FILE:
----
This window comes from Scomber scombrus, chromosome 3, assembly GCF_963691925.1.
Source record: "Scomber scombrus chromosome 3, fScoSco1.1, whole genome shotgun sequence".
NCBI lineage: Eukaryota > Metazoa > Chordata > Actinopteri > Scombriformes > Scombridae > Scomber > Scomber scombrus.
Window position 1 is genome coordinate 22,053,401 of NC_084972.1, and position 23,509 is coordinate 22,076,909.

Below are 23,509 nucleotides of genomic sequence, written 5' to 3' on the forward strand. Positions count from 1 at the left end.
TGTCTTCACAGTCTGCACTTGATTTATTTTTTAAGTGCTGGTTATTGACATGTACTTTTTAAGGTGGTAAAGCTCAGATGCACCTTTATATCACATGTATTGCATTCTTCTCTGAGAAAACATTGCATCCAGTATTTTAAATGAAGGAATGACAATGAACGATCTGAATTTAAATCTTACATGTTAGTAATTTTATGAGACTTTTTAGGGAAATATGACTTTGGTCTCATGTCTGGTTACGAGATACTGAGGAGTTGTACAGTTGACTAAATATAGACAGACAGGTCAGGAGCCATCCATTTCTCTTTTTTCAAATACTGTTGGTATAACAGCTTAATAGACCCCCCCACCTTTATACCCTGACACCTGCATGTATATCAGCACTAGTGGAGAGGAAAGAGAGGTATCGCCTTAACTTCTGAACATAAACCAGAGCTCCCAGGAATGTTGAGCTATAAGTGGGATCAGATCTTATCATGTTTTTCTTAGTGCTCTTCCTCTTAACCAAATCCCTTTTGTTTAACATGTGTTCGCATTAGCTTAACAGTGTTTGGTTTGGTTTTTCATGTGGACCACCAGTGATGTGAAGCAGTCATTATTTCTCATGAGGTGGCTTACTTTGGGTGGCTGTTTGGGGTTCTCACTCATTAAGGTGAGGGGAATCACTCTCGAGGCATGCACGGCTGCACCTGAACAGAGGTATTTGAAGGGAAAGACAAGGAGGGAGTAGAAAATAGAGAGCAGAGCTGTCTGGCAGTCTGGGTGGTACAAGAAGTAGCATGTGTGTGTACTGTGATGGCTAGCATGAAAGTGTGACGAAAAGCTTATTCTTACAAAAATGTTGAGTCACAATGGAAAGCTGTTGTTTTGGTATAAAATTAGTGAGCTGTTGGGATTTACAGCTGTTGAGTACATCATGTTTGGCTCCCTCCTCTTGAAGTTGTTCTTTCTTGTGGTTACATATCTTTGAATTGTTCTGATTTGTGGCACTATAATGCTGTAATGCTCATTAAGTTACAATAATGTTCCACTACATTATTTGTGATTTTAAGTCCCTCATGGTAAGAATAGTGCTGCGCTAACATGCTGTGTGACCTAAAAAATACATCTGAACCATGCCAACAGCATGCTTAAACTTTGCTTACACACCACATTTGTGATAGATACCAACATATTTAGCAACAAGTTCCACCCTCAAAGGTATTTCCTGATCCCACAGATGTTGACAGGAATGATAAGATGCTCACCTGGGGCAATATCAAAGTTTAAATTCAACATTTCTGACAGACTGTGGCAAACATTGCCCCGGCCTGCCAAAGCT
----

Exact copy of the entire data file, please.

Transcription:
This window comes from Scomber scombrus, chromosome 3, assembly GCF_963691925.1.
Source record: "Scomber scombrus chromosome 3, fScoSco1.1, whole genome shotgun sequence".
NCBI lineage: Eukaryota > Metazoa > Chordata > Actinopteri > Scombriformes > Scombridae > Scomber > Scomber scombrus.
Window position 1 is genome coordinate 22,053,401 of NC_084972.1, and position 23,509 is coordinate 22,076,909.

Below are 23,509 nucleotides of genomic sequence, written 5' to 3' on the forward strand. Positions count from 1 at the left end.
TGTCTTCACAGTCTGCACTTGATTTATTTTTTAAGTGCTGGTTATTGACATGTACTTTTTAAGGTGGTAAAGCTCAGATGCACCTTTATATCACATGTATTGCATTCTTCTCTGAGAAAACATTGCATCCAGTATTTTAAATGAAGGAATGACAATGAACGATCTGAATTTAAATCTTACATGTTAGTAATTTTATGAGACTTTTTAGGGAAATATGACTTTGGTCTCATGTCTGGTTACGAGATACTGAGGAGTTGTACAGTTGACTAAATATAGACAGACAGGTCAGGAGCCATCCATTTCTCTTTTTTCAAATACTGTTGGTATAACAGCTTAATAGACCCCCCCACCTTTATACCCTGACACCTGCATGTATATCAGCACTAGTGGAGAGGAAAGAGAGGTATCGCCTTAACTTCTGAACATAAACCAGAGCTCCCAGGAATGTTGAGCTATAAGTGGGATCAGATCTTATCATGTTTTTCTTAGTGCTCTTCCTCTTAACCAAATCCCTTTTGTTTAACATGTGTTCGCATTAGCTTAACAGTGTTTGGTTTGGTTTTTCATGTGGACCACCAGTGATGTGAAGCAGTCATTATTTCTCATGAGGTGGCTTACTTTGGGTGGCTGTTTGGGGTTCTCACTCATTAAGGTGAGGGGAATCACTCTCGAGGCATGCACGGCTGCACCTGAACAGAGGTATTTGAAGGGAAAGACAAGGAGGGAGTAGAAAATAGAGAGCAGAGCTGTCTGGCAGTCTGGGTGGTACAAGAAGTAGCATGTGTGTGTACTGTGATGGCTAGCATGAAAGTGTGACGAAAAGCTTATTCTTACAAAAATGTTGAGTCACAATGGAAAGCTGTTGTTTTGGTATAAAATTAGTGAGCTGTTGGGATTTACAGCTGTTGAGTACATCATGTTTGGCTCCCTCCTCTTGAAGTTGTTCTTTCTTGTGGTTACATATCTTTGAATTGTTCTGATTTGTGGCACTATAATGCTGTAATGCTCATTAAGTTACAATAATGTTCCACTACATTATTTGTGATTTTAAGTCCCTCATGGTAAGAATAGTGCTGCGCTAACATGCTGTGTGACCTAAAAAATACATCTGAACCATGCCAACAGCATGCTTAAACTTTGCTTACACACCACATTTGTGATAGATACCAACATATTTAGCAACAAGTTCCACCCTCAAAGGTATTTCCTGATCCCACAGATGTTGACAGGAATGATAAGATGCTCACCTGGGGCAATATCAAAGTTTAAATTCAACATTTCTGACAGACTGTGGCAAACATTGCCCCGGCCTGCCAAAGCT